The pages are very complete and are so interesting! There are a lot of topics that I wouldn't even have considered writing down and I had a lot of fun thinking of my year so far. I always left some stuff black because I know times will change. This isn't just a book- at times it's an activity. It's a wonderful time to reflect the past and contemplate the future. The book tries very hard to capture your personality. There are features like "Dear Blabby" where you write a fake advice column which is really cool to look back on and see if you're opinions changed. There's page for texts, tweets, cool stuff, world issues, slang words and translations, and so many other things that are a part of daily life and that I'd want to remember.

I love this book. It's something I do every once in a while, and even after I've posted this review I will keep using My Personal Yearbook. Life is so fast sometimes; I always try to keep a diary or journal but it never works out. Sometimes I just want to slow everything down and appreciate my life, and My Personal Yearbook helps a lot with that. It's something that I want to complete and be proud of. It's decently long (a little over 60 pages), which means that there's enough to do to cover the entire year.

I recommend this book for everyone (especially students) who want to save a year in their life in a colorful, fun book. You won't regret it because it's a blast.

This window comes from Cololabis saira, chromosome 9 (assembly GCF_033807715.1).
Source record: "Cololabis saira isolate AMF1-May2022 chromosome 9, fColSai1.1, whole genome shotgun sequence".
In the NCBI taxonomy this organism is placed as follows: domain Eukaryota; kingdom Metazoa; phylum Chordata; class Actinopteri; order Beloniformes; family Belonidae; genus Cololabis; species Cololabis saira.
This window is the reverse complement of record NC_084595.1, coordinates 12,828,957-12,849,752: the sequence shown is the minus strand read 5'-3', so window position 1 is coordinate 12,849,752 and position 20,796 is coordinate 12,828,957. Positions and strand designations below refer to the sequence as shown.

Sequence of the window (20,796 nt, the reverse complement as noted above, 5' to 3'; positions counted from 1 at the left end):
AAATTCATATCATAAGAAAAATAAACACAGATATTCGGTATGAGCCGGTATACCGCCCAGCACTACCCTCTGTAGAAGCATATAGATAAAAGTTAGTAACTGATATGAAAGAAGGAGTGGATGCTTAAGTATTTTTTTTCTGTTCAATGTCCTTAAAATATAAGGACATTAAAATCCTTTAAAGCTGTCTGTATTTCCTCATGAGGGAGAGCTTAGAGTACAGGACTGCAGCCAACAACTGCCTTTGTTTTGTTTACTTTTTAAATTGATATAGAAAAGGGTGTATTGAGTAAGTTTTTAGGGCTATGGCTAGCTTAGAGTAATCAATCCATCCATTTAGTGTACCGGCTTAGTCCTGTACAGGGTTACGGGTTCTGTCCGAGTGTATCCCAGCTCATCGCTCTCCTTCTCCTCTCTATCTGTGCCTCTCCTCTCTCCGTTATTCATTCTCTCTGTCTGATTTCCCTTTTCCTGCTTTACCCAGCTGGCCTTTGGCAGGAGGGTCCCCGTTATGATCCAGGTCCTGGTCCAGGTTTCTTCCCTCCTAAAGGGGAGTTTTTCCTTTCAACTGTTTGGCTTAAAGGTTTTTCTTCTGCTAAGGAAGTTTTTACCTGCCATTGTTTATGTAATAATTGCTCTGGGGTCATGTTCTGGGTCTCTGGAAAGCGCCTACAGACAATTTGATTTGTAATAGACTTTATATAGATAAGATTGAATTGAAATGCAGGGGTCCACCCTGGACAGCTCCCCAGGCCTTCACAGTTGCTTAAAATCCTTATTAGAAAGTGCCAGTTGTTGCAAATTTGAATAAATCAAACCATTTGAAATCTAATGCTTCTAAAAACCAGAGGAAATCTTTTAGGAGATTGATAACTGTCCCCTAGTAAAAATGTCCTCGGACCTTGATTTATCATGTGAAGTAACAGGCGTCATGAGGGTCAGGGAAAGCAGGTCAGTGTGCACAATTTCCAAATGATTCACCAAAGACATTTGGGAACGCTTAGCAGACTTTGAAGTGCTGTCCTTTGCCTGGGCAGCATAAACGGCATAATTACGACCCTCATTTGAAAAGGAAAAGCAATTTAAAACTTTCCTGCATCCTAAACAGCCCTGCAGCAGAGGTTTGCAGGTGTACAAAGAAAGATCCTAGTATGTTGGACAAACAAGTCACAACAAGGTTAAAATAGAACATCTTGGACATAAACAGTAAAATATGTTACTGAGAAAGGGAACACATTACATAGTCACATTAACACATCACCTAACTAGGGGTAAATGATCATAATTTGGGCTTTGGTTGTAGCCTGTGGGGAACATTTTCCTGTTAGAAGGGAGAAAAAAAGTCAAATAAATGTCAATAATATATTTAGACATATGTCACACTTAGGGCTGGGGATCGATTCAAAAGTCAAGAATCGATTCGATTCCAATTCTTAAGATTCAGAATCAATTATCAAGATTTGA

Monday, October 29, 2012

Review: Witch Hunt

Witch Hunt (The Witch-Game, #2)

Author: K.C. Blake
Source: Review copy (thank you!)
Synopsis: A magical game of Hide n Seek begins.
Find the missing player and win.
The game resets; everyone forgets and starts to play it again.

Starr Hughes hasn’t believed in magic since her mother died. As a reporter for the school paper, she believes in hard facts. Hiding under the headmaster’s desk, planting bugs, and breaking into a fellow student’s home are all on her to-do list. So when she hears the mysterious group known as the It-Squad are about to start playing a secretive game, she wants to know more. She’s especially interested in the group’s gorgeous leader, Dylan Winchester.

With her boy-crazy best friend at her side, Starr is going to discover that not only are witches real, they need her help. Someone is using the game to steal their memories, their powers, and perhaps their lives.

Buy the book (Amazon /Buy The Book Now at The Book Depository, Free Delivery World Wide)

Witch Hunt is an entertaining book. It has what I call "readability". It's something that makes the reader pick up the book and instantly get into the story. There were a few things that I didn't like at all, but for some reason I just very much enjoyed the writing style of Witch Hunt to the point where the faults didn't bug me that much.